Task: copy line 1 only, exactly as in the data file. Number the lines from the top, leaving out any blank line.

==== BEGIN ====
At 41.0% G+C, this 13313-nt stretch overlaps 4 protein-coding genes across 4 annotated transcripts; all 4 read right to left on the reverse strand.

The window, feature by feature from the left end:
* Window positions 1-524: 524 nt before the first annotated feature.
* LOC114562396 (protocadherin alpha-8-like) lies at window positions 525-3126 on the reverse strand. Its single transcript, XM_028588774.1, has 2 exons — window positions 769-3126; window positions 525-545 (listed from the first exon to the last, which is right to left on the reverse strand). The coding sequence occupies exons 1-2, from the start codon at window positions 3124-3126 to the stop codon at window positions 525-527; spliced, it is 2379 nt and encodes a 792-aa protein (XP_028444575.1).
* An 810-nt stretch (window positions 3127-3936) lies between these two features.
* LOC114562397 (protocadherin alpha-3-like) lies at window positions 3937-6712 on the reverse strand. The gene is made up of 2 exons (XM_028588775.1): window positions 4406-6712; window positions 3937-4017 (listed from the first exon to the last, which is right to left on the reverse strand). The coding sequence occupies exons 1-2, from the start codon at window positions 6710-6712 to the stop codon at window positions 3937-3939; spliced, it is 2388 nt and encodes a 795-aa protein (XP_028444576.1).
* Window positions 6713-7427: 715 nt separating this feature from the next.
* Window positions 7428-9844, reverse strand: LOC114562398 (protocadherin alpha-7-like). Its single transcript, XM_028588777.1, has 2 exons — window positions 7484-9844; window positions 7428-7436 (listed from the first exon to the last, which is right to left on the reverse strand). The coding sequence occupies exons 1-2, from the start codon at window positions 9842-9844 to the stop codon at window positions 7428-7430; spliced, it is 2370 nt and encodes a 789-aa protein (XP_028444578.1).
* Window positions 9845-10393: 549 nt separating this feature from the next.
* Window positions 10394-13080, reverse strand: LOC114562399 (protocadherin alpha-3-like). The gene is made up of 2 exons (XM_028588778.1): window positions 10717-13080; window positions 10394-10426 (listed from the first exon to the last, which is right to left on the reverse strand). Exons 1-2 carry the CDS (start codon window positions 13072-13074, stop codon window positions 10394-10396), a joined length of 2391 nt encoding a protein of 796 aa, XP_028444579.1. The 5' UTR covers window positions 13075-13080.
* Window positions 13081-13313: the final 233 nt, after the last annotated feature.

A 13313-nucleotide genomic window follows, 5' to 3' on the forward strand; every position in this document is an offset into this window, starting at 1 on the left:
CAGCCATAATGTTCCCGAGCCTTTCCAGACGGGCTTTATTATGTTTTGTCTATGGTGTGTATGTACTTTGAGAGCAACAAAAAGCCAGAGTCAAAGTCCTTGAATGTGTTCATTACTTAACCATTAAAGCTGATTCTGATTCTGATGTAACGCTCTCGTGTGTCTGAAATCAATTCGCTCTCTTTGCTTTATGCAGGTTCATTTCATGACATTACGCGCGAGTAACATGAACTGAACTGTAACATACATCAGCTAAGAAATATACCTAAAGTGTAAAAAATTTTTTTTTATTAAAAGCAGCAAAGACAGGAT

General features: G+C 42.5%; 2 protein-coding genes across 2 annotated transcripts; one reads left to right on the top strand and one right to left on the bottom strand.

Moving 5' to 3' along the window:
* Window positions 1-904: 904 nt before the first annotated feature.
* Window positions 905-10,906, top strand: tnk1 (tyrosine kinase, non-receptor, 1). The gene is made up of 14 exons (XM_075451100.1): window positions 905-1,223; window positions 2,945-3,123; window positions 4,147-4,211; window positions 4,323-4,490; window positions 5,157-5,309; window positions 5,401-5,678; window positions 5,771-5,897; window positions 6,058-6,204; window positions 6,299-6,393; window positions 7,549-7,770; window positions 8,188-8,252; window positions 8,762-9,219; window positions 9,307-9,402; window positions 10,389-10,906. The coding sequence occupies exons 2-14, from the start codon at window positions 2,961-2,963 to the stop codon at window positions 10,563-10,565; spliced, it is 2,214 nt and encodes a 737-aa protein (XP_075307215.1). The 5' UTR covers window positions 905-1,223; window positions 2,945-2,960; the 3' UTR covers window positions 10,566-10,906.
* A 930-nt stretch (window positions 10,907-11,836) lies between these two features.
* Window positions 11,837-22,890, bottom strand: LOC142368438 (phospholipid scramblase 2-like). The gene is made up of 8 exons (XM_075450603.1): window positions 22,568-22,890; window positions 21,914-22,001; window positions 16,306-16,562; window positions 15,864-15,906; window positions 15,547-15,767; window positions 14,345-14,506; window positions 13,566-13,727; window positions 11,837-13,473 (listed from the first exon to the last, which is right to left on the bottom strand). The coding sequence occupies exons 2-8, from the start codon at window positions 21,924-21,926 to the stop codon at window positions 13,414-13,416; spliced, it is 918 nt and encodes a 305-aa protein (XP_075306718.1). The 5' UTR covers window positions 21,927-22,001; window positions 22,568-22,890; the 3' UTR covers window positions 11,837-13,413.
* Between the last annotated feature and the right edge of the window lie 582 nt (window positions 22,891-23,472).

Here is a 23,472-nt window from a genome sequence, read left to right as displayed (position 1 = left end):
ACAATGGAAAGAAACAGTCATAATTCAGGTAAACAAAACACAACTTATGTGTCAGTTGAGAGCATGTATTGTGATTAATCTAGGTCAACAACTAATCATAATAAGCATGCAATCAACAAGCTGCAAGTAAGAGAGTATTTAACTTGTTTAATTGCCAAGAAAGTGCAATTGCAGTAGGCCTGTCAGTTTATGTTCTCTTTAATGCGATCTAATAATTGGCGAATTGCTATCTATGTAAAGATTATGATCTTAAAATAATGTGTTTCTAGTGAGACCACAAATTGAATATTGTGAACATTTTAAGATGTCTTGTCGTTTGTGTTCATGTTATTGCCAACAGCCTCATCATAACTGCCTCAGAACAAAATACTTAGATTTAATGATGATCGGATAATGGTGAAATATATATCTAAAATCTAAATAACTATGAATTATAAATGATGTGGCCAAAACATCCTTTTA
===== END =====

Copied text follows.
At 41.0% G+C, this 13313-nt stretch overlaps 4 protein-coding genes across 4 annotated transcripts; all 4 read right to left on the reverse strand.